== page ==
Kim says: “HBC has been allocated a total of £985,961 so far by the government but that’s still not enough to meet the additional costs and the loss of income that the council is experiencing. 

“Along with many other coastal towns our economy depends on tourism and sadly we are seeing businesses struggling and much higher unemployment with more people claiming benefits.

“We are proud that our Council Tax Reduction Scheme still includes a 100 per cent discount for those in greatest need, but it means our income will be greatly reduced in this area.

“The latest estimates for additional costs, resulting from extra spending and loss of income, range from £2.8m to £6.2m for the current financial year and that’s in addition to the £1.2m deficit the council was already forecasting for the year.

“Deficits of this size are not sustainable. If we don’t get further substantial funding from the government there will be a massive impact on council services,” Kim explains.

Those key services include waste collection, street cleaning, upkeep of parks, housing services and temporary accommodation, planning and environmental health: “There is increasing pressure in all areas. All we can do is continue to press the government for fair funding for our town,” she says.

“Our top priority is supporting our residents and we need to be properly funded in order to do this,” Kim adds. 

It was then council leader Jeremy Birch who persuaded Kim to stand for election in the first place back in 2008.

A firm believer in working in partnership with other organisations Kim sees that partnership model becoming ever more important in the coming years. It’s a model that has served the council well in the current crisis as it has been able to team up with many organisations including Hastings Voluntary Action, HEART and many more to create an effective community hub which has been able to help those most in need and assist people who didn’t know where to go for help or assistance.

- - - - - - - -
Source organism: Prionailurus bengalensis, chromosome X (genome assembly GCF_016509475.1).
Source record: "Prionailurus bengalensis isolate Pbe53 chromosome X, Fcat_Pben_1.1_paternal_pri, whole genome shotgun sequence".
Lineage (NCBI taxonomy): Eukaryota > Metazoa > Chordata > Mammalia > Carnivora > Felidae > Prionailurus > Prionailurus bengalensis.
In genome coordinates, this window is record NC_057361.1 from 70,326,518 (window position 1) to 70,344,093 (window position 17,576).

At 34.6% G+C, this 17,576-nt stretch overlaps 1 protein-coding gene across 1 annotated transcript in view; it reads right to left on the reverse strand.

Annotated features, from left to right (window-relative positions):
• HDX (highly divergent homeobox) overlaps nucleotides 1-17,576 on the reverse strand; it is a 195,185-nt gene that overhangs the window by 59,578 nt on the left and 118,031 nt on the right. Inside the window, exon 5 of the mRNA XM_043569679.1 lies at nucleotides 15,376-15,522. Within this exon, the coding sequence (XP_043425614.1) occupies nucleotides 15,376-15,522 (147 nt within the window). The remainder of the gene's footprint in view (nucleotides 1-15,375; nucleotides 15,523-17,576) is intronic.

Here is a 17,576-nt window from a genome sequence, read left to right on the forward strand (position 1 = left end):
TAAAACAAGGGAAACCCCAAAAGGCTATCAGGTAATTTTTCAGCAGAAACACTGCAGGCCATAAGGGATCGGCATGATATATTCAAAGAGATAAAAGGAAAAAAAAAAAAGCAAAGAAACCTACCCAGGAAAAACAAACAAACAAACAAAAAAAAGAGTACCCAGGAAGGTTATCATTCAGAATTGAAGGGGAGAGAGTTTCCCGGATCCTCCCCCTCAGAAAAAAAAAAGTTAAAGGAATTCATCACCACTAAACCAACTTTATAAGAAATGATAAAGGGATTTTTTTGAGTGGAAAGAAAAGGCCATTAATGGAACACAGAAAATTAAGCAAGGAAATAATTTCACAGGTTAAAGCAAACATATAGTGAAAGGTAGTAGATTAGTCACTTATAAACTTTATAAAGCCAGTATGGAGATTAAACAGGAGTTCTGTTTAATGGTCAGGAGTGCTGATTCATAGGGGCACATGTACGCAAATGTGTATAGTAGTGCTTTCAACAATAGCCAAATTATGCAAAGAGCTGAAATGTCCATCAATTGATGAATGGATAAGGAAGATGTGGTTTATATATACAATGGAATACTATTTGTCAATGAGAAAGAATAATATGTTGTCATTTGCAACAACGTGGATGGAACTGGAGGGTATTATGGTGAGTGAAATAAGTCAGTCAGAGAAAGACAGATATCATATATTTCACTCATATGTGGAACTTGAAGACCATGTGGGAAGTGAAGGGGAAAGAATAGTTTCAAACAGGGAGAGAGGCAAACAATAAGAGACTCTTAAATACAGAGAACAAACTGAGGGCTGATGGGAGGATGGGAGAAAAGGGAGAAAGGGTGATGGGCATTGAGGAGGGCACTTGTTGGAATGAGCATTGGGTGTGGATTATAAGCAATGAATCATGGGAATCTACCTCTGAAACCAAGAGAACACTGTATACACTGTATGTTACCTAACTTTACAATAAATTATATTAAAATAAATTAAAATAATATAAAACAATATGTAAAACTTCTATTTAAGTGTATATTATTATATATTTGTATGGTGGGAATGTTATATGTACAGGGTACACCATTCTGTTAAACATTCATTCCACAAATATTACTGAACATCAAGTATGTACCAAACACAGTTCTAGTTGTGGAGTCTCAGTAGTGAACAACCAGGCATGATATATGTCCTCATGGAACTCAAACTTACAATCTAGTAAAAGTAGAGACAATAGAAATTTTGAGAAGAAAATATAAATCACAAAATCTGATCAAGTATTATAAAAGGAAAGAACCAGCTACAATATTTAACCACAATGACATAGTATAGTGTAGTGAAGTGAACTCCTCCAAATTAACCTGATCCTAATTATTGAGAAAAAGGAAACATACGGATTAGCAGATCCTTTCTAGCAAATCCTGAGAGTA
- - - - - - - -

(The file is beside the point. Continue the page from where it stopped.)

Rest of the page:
“It has been phenomenal the way people have come together, lots of local people have come together to help each other… It says a lot about our town, there is a lot of community spirit in Hastings and I’m enormously proud of that,” she says.

“It was great to see the Hastings spirit alive and well online this past weekend, with a very successful virtual Jack in the Green event.”

On partnership with other organisations Kim says: “…the only way to achieve success is by coming together and looking at what the crucial things are that need to be done and considering who is best placed to lead on that issue. We do not have the capacity to do everything ourselves and we have to be realistic about that.” 

So what else is Kim thinking about? What is in hie in-tray for when the pandemic is under control?

“Housing and unemployment are going to be really difficult issues for this council, being able to deliver our services… it was really difficult to balance a budget this year… and that was before all the additional costs we’ve had to bear.”

There are climate change issues, HBC published it’s strategy document just before the country went in to lockdown: “It’s designed to be a dynamic and evolving plan,” says Kim

…what the council is achieving in difficult times is exactly what the people of Hastings should expect from its local authority at a time of crisis. 

There’s the council’s corporate plan that sets out its objectives for the coming years including housing and redevelopment of what has become known as ‘the Bohemia quarter’.

What about her legacy? She follows two leaders who have made a big impression, so what does Kim hope to achieve in her time in office as council leader?

She stresses again that she is part of a team but hopes that when she does stand down as leader she will be able to look back and see that she has moved things on in terms of fairness and equality for all.

And coming back to the present day Kim praises again the work of the council officers but equally, she says that what the council is achieving in difficult times is exactly what the people of Hastings should expect from its local authority at a time of crisis. 

“Thanks to those who are working so hard to keep the community together during a time when we are all advised to stay at home,” she says. 

And going back to the theme of missing family she says: ‘I know we are all missing contact with loved ones. This is a tough time for us all but please continue to stay home and stay safe.”